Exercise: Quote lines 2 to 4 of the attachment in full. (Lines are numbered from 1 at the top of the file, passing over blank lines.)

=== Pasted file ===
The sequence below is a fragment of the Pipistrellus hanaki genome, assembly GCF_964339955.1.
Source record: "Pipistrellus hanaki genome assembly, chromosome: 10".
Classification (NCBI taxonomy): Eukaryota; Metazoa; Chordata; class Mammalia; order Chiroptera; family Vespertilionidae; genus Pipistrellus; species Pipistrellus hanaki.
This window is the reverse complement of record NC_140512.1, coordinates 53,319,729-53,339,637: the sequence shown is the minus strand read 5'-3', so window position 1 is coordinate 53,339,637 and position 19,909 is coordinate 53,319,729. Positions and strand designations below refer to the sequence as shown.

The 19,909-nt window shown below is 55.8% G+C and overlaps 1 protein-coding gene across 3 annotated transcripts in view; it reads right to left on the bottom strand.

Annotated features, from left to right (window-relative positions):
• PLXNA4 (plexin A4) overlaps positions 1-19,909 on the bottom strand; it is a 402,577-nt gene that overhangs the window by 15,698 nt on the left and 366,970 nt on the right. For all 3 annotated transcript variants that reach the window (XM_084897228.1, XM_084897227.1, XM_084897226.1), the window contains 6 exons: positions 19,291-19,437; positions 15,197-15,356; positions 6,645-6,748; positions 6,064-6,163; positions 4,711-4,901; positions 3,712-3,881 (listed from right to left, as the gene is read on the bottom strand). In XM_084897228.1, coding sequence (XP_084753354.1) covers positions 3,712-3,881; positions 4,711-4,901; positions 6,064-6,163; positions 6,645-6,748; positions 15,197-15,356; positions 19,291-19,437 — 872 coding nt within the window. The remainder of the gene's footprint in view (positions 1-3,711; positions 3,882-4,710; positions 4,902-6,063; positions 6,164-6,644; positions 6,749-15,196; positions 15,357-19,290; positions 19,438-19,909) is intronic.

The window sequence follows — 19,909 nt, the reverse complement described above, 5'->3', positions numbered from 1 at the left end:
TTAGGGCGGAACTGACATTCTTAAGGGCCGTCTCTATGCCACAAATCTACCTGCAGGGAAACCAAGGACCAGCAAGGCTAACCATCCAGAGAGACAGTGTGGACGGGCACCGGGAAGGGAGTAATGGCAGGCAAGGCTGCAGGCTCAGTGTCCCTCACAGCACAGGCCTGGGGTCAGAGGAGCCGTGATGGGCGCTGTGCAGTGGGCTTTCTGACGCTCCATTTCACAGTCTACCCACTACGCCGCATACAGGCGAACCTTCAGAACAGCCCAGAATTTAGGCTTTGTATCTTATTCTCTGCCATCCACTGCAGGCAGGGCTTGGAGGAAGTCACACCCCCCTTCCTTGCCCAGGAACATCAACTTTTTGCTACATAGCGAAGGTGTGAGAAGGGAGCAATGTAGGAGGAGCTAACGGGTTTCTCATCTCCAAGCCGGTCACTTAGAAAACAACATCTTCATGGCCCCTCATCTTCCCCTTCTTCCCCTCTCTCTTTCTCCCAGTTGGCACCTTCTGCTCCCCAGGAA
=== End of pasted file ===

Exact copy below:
Source record: "Pipistrellus hanaki genome assembly, chromosome: 10".
Classification (NCBI taxonomy): Eukaryota; Metazoa; Chordata; class Mammalia; order Chiroptera; family Vespertilionidae; genus Pipistrellus; species Pipistrellus hanaki.
This window is the reverse complement of record NC_140512.1, coordinates 53,319,729-53,339,637: the sequence shown is the minus strand read 5'-3', so window position 1 is coordinate 53,339,637 and position 19,909 is coordinate 53,319,729. Positions and strand designations below refer to the sequence as shown.